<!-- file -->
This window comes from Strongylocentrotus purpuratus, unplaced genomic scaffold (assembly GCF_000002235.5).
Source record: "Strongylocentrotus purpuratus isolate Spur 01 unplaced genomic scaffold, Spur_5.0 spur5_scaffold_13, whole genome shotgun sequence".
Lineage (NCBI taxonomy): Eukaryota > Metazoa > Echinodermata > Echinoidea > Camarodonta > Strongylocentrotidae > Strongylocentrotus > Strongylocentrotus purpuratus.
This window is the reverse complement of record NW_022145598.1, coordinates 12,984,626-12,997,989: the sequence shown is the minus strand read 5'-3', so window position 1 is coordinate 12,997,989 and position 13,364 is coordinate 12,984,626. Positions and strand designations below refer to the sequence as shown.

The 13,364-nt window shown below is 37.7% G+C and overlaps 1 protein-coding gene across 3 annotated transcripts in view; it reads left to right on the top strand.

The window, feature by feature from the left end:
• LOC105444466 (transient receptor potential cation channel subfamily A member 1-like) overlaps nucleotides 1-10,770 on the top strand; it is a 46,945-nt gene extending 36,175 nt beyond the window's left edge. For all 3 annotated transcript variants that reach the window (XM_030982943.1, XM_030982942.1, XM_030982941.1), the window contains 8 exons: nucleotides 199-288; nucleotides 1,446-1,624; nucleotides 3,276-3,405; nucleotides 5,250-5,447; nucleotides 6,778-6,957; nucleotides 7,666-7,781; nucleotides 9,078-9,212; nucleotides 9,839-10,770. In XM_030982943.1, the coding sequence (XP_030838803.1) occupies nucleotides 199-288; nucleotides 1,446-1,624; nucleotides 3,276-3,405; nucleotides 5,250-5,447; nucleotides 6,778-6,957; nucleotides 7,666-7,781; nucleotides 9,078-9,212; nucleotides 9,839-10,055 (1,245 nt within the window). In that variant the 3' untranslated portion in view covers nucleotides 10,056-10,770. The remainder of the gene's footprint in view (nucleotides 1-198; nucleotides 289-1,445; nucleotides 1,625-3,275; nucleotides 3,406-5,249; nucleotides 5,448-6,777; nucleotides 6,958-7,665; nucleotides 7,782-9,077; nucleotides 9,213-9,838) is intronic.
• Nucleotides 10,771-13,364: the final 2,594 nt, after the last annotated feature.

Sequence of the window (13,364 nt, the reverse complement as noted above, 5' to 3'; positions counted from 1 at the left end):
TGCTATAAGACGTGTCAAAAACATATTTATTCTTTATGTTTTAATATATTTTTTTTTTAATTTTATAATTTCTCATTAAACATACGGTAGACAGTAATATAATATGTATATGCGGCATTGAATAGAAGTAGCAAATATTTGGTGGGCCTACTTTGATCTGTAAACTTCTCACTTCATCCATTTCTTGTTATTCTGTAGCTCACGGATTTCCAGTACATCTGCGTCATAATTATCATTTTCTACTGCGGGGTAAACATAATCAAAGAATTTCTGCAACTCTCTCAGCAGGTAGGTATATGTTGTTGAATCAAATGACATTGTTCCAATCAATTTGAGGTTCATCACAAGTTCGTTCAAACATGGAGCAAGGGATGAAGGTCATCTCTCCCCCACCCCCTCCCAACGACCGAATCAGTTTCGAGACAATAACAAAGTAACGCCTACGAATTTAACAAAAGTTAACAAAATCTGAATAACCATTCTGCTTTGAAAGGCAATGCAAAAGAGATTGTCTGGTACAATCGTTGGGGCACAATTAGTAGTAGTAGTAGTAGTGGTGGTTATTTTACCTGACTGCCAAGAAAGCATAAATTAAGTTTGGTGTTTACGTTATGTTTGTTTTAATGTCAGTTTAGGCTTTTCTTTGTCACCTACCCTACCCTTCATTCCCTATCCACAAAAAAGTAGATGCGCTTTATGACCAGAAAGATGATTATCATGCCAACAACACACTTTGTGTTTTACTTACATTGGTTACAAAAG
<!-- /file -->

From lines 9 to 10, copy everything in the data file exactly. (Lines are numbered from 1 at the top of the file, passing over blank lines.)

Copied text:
Sequence of the window (13,364 nt, the reverse complement as noted above, 5' to 3'; positions counted from 1 at the left end):
TGCTATAAGACGTGTCAAAAACATATTTATTCTTTATGTTTTAATATATTTTTTTTTTAATTTTATAATTTCTCATTAAACATACGGTAGACAGTAATATAATATGTATATGCGGCATTGAATAGAAGTAGCAAATATTTGGTGGGCCTACTTTGATCTGTAAACTTCTCACTTCATCCATTTCTTGTTATTCTGTAGCTCACGGATTTCCAGTACATCTGCGTCATAATTATCATTTTCTACTGCGGGGTAAACATAATCAAAGAATTTCTGCAACTCTCTCAGCAGGTAGGTATATGTTGTTGAATCAAATGACATTGTTCCAATCAATTTGAGGTTCATCACAAGTTCGTTCAAACATGGAGCAAGGGATGAAGGTCATCTCTCCCCCACCCCCTCCCAACGACCGAATCAGTTTCGAGACAATAACAAAGTAACGCCTACGAATTTAACAAAAGTTAACAAAATCTGAATAACCATTCTGCTTTGAAAGGCAATGCAAAAGAGATTGTCTGGTACAATCGTTGGGGCACAATTAGTAGTAGTAGTAGTAGTGGTGGTTATTTTACCTGACTGCCAAGAAAGCATAAATTAAGTTTGGTGTTTACGTTATGTTTGTTTTAATGTCAGTTTAGGCTTTTCTTTGTCACCTACCCTACCCTTCATTCCCTATCCACAAAAAAGTAGATGCGCTTTATGACCAGAAAGATGATTATCATGCCAACAACACACTTTGTGTTTTACTTACATTGGTTACAAAAG